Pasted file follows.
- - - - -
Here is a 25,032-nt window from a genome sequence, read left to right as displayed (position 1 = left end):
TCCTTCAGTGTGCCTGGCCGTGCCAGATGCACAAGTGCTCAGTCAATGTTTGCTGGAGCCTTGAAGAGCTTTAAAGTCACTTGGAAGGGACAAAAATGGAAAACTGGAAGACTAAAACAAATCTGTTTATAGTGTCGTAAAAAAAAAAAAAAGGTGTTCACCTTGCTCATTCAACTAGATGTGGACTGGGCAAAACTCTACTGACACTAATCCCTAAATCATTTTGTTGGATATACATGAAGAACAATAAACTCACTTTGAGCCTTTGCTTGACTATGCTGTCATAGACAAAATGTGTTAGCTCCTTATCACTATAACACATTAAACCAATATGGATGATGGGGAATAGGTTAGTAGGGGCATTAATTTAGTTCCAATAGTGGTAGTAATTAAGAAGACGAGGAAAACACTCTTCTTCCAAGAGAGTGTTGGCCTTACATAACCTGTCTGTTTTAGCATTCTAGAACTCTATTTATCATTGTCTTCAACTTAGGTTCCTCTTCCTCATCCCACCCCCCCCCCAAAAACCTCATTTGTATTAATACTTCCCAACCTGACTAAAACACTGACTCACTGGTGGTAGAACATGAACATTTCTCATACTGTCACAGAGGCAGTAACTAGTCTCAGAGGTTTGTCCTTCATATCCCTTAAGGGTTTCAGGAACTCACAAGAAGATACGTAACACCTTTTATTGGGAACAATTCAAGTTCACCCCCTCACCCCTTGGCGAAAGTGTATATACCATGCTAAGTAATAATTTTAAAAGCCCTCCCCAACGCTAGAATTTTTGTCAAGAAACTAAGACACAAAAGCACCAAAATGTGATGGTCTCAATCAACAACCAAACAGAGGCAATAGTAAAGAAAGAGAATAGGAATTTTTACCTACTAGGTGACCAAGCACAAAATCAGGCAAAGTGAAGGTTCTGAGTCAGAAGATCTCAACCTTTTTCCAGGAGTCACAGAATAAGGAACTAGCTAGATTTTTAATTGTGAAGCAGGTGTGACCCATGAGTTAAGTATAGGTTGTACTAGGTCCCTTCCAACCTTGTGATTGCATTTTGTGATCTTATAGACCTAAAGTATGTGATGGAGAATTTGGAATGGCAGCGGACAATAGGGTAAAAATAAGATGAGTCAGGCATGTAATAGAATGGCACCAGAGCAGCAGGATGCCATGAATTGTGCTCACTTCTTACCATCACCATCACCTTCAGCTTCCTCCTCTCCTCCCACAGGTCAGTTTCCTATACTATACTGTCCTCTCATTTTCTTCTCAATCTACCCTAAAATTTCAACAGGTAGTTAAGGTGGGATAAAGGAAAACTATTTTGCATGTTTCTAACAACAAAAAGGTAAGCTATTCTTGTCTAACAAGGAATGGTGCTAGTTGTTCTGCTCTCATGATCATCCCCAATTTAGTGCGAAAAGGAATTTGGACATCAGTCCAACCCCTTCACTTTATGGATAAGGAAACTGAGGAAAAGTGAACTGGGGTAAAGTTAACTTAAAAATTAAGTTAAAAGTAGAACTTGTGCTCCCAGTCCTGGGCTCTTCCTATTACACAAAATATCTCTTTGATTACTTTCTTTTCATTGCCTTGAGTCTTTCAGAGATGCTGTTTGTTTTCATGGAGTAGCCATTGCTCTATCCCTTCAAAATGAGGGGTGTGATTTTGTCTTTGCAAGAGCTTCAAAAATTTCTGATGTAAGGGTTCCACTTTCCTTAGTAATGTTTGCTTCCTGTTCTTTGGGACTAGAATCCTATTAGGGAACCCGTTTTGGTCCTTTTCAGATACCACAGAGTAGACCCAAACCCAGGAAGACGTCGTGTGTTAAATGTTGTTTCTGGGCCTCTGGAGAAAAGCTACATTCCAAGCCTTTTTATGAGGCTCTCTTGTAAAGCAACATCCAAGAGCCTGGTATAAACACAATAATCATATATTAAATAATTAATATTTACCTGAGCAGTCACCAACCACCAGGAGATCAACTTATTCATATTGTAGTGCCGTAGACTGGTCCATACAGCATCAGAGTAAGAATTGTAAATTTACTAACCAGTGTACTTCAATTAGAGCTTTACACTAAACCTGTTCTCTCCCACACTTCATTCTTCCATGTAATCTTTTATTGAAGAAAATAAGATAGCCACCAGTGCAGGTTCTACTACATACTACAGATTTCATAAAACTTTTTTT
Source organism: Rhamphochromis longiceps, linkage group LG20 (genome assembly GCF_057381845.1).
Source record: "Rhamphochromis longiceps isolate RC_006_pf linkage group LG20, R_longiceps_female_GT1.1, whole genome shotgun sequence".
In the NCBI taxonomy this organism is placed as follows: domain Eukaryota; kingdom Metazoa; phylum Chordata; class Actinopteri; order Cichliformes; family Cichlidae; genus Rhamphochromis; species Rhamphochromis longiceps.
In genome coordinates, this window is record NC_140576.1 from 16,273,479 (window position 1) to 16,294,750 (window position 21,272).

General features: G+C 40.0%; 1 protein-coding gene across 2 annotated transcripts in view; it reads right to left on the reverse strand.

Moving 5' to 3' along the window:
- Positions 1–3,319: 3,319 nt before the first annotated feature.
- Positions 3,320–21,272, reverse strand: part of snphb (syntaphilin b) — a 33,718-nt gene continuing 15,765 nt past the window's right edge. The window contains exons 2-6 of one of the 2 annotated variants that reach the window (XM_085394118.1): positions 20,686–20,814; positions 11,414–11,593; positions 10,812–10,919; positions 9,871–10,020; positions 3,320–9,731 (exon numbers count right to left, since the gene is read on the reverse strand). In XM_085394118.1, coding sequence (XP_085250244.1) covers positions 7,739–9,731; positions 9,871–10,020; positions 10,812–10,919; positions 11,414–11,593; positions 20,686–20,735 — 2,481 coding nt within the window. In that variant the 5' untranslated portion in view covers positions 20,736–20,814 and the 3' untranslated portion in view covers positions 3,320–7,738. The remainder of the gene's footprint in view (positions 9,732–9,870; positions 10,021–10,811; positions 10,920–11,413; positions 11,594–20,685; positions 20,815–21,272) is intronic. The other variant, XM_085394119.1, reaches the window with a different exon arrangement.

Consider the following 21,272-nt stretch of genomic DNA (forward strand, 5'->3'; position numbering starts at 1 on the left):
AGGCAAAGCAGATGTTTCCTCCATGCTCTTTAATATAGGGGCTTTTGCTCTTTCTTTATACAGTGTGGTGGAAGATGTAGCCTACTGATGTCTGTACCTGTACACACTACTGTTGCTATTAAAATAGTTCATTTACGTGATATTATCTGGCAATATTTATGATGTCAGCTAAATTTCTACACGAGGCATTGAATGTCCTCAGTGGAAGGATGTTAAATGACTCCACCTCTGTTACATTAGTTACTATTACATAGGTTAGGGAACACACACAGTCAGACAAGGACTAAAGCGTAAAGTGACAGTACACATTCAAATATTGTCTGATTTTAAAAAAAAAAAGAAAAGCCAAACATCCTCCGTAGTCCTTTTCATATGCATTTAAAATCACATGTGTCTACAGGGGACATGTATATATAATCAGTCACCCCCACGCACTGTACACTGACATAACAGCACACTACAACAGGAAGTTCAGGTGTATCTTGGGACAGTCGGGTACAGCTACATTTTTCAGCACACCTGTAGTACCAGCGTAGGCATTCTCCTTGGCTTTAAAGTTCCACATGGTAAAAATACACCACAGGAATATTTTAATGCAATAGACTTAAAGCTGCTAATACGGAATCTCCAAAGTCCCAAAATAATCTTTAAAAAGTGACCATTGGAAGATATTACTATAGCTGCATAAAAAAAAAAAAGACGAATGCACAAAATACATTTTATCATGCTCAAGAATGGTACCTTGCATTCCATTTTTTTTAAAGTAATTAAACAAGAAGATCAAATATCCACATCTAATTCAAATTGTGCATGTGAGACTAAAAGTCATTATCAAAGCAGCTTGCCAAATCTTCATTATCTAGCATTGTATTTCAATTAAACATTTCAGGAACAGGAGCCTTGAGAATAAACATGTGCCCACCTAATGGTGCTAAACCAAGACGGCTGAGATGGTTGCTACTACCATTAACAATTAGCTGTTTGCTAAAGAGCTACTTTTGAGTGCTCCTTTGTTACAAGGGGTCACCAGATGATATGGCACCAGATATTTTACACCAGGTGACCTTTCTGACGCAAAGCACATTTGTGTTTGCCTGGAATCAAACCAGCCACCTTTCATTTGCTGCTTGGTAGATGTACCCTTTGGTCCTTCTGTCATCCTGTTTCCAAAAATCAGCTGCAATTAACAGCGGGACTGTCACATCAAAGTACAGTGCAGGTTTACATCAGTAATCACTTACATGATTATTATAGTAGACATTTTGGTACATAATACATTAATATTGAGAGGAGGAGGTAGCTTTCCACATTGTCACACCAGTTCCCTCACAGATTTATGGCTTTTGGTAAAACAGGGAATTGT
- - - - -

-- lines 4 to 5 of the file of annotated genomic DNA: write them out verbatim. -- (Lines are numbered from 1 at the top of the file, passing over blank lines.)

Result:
Source record: "Rhamphochromis longiceps isolate RC_006_pf linkage group LG20, R_longiceps_female_GT1.1, whole genome shotgun sequence".
In the NCBI taxonomy this organism is placed as follows: domain Eukaryota; kingdom Metazoa; phylum Chordata; class Actinopteri; order Cichliformes; family Cichlidae; genus Rhamphochromis; species Rhamphochromis longiceps.